- Mozilla has announced the winners of 14 grants in its Mozilla Gigabit Community Fund Program. The funding will be distributed to projects in Austin; Chattanooga, TN; Eugene, OR; Kansas City, MO; and Lafayette, LA.
- The projects all use high-speed internet of at least 1 gigabit per second to improve education and teacher training in the winning cities.
- The grants range from $10,000 to $30,000 each, for a total of $280,000 for this round of funding. Mozilla has now awarded $1.2 million in grants through its six-year gigabit program.
As more cities become gigabit communities — including recently-added Las Vegas, San Francisco, Lexington, KY and Colorado Springs, CO — there's a push to find new uses for the super-fast service. Although service providers often tout lightning fast download speeds that allow users to download 90-minute movies in 30 seconds, the average user doesn't fully comprehend the potential of a service that offers speeds up to 1,000 megabits per second. New York provides free gigabit Wi-Fi from its LinkNYC interactive kiosks, but again, the average user hasn't been properly informed of the potential such service holds beyond the "cool" factor of exceptional speed.
The Mozilla Gigabit Community Fund Program broke through that barrier and funded the development of projects that help communities with the ultra-fast internet service. This round of funding focused on education, both for enhancing student education and teacher training.
Education is an area that perennially struggles to secure adequate funding just for daily activities, much less innovation and technological advances. School systems are increasingly relying on partnerships to fill the gaps, such as with the partnership between Chicago and Apple to provide nearly 500,000 students with coding classes.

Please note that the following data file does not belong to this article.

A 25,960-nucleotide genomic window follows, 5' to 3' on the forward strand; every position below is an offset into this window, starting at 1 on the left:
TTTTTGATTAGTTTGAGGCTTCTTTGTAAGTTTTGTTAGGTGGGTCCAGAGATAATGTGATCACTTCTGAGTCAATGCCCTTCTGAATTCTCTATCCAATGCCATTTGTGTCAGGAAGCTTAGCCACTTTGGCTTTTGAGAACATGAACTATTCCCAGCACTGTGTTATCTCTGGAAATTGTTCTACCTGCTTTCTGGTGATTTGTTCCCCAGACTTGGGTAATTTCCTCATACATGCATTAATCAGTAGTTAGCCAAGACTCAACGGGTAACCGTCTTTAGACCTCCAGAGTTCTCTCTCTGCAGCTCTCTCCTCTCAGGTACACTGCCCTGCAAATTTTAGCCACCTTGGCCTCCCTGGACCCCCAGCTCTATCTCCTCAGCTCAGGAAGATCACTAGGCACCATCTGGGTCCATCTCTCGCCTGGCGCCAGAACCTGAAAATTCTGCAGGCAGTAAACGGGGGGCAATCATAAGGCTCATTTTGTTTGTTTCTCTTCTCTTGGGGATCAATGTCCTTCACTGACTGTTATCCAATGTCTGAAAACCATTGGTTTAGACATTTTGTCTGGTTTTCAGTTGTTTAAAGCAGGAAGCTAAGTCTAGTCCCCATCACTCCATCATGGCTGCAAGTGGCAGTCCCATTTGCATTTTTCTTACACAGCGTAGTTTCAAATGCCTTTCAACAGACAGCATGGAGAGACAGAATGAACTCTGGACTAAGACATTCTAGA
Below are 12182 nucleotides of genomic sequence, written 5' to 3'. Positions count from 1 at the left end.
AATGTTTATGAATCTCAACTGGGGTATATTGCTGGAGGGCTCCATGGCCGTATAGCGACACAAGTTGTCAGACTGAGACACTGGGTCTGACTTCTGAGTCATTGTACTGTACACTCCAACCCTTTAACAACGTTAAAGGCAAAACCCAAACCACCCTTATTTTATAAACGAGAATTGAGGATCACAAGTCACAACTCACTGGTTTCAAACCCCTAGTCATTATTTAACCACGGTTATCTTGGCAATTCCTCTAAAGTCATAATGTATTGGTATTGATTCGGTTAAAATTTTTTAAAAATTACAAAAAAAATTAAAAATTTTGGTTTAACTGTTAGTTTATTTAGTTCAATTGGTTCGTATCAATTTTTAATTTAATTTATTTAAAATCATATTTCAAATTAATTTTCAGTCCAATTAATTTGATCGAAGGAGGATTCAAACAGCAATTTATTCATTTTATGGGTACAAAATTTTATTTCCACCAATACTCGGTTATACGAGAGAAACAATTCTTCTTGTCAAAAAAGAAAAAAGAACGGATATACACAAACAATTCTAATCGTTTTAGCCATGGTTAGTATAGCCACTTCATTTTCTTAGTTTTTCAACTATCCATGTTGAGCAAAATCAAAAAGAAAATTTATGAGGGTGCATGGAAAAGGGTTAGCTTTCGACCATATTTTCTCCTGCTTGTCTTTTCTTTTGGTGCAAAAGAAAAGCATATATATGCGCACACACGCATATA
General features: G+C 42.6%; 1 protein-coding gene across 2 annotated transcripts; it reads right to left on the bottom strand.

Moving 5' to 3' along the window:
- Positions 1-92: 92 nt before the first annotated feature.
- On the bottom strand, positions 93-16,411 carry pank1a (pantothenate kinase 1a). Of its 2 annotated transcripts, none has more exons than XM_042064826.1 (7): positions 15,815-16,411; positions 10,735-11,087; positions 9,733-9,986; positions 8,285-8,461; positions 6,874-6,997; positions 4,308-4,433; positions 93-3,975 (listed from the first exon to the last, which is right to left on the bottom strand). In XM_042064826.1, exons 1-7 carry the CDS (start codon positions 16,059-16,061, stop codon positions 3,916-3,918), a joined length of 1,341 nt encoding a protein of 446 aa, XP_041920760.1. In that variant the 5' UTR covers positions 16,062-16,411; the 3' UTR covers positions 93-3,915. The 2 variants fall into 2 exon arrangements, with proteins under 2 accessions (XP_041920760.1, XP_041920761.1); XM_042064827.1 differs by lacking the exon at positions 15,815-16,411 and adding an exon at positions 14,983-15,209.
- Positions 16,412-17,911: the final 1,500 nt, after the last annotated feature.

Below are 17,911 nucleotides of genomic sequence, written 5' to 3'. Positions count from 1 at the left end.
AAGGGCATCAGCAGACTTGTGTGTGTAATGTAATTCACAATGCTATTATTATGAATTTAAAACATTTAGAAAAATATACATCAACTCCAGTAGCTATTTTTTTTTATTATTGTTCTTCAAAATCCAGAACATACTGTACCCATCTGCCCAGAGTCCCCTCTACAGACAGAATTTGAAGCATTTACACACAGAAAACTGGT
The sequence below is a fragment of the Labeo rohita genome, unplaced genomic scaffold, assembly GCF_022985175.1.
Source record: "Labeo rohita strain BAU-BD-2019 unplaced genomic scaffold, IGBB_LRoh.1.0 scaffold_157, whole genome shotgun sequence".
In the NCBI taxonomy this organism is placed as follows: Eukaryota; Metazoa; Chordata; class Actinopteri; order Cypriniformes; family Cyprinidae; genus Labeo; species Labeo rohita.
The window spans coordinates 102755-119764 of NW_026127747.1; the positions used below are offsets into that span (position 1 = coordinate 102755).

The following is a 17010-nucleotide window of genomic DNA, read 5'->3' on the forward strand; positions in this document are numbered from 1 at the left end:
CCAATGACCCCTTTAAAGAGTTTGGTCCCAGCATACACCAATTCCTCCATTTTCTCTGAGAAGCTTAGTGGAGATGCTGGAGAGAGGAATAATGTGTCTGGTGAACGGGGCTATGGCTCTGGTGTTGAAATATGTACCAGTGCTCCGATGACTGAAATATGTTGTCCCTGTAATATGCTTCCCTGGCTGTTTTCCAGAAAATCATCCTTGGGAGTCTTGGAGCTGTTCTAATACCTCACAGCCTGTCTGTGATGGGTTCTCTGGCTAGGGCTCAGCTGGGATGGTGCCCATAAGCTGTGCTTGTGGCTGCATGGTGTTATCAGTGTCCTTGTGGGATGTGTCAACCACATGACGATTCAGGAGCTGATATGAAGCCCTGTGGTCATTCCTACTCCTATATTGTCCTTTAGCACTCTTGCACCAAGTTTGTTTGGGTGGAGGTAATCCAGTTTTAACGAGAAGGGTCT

A number of the 14 projects that received grants centered on virtual reality (VR). Many people who hear that term automatically think of video games and might not understand what that has to do with education, but the project developers found ways to make it incredibly relevant. They use VR on the gigabit service to provide students, often underserved students in low-income communities, with alternative education methods and opportunities they otherwise would not have. Plus, gamifying learning can be successful in making the information more comprehensive, which helps it stick with students better.
A project in Lafayette and Chattanooga allows middle and high school students to take virtual reality field trips to solar energy plants, while another in Lafayette teaches students about broadcast and livestream technologies they can use as community journalists. A project in Eugene empowers at-risk students to be environmental watchdogs by using Geographic Information Systems (GIS) to track wetland restoration initiatives, and another environmental project uses VR to show students in Lafayette the impact of coastal erosion and climate change, especially the effects on a displaced Native American tribe. A project in Lafayette and Kansas City uses internet-connected emerging technologies such as robotic puppets and 3-D printing to teach history.
The funding doesn't stop at projects for students, though; it also extends to teachers, who are sometimes a forgotten group in the education sphere. Without their own training in emerging fields and technologies, teachers can't adequately educate students. One of the newly-funded projects in Lafayette trains elementary and middle school teachers about cloud-based programming and connected robotics, and one in Eugene will provide teachers at low-income schools with VR and video game development training. Another project in Eugene uses VR training to help teachers eliminate their unconscious biases, which could mitigate disproportionate suspensions and expulsions for minority students.
These programs and others are helping entrepreneurs to get more exposure for their technological advances and the benefits of gigabit internet service. They also help to bridge the digital divide that holds back low-income and minority residents from experiencing the same benefits of technology as more well-off segments of communities, which is a major concern as cities become increasingly connected.